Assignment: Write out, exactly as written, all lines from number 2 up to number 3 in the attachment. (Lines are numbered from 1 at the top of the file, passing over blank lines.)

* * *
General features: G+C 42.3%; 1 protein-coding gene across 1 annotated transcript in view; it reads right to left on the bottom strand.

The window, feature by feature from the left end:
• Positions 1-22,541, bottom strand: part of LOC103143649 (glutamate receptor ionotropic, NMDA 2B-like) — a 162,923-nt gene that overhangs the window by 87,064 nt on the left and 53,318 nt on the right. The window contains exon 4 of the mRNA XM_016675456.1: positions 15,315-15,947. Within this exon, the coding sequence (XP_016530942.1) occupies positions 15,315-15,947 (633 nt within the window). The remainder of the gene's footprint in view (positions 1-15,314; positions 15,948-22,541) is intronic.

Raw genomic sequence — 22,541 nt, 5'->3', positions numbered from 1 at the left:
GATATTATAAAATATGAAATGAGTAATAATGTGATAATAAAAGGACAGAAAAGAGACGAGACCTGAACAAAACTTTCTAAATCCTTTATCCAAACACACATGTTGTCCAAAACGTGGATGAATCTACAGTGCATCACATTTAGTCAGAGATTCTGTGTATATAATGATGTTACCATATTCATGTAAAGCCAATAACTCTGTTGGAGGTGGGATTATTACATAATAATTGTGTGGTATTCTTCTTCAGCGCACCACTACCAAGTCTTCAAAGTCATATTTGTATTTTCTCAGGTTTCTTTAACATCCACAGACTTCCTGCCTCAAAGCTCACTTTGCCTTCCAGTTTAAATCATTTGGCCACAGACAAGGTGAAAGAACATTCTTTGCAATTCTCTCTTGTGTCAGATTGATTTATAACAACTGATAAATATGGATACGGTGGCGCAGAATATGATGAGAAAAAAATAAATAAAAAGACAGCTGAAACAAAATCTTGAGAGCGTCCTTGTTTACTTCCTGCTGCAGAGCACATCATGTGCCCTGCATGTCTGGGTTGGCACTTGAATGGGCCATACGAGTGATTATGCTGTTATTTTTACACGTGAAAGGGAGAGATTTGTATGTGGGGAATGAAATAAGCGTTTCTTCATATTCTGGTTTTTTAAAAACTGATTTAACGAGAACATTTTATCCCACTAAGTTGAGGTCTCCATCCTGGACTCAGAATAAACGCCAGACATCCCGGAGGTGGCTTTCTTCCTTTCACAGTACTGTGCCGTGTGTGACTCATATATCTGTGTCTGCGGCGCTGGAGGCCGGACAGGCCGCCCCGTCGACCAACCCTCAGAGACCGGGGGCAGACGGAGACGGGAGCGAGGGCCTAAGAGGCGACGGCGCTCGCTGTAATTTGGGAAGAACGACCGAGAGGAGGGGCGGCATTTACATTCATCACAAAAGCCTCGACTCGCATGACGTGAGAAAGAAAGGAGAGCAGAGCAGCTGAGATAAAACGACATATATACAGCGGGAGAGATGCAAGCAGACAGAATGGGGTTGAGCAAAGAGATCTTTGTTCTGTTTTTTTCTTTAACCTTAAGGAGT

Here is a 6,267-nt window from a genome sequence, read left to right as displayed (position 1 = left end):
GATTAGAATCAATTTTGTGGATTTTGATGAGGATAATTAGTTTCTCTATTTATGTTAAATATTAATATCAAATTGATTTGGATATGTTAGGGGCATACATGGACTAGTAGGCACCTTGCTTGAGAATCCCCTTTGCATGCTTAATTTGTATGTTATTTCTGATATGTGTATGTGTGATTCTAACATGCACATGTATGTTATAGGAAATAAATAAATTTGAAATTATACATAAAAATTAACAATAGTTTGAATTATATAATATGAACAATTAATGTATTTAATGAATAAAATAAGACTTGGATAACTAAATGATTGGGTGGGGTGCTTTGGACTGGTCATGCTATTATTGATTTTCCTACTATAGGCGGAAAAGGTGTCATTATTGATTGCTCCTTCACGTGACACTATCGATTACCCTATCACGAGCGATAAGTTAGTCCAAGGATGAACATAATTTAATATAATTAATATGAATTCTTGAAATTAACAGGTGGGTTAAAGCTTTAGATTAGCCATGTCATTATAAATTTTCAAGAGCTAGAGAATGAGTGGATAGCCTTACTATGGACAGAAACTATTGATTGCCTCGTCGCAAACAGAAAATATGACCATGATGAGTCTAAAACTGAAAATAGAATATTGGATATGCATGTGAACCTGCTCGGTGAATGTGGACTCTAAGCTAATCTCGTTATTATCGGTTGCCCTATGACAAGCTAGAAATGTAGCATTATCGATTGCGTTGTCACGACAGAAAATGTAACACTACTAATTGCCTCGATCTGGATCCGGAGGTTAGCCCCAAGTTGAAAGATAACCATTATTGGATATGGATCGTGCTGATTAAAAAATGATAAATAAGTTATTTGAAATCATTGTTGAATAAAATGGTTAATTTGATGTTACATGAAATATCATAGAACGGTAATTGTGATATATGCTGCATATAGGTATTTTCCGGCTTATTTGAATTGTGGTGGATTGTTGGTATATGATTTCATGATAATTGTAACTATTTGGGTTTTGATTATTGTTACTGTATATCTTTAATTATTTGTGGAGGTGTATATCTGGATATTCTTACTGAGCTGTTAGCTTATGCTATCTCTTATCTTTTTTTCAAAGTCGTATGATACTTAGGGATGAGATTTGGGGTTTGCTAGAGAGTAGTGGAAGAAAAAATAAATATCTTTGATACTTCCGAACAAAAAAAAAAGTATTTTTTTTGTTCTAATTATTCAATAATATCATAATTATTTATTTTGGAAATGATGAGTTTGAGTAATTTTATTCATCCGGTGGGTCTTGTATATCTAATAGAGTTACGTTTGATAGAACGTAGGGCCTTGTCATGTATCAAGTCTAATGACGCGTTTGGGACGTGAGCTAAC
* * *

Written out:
The window, feature by feature from the left end:
• Positions 1-22,541, bottom strand: part of LOC103143649 (glutamate receptor ionotropic, NMDA 2B-like) — a 162,923-nt gene that overhangs the window by 87,064 nt on the left and 53,318 nt on the right. The window contains exon 4 of the mRNA XM_016675456.1: positions 15,315-15,947. Within this exon, the coding sequence (XP_016530942.1) occupies positions 15,315-15,947 (633 nt within the window). The remainder of the gene's footprint in view (positions 1-15,314; positions 15,948-22,541) is intronic.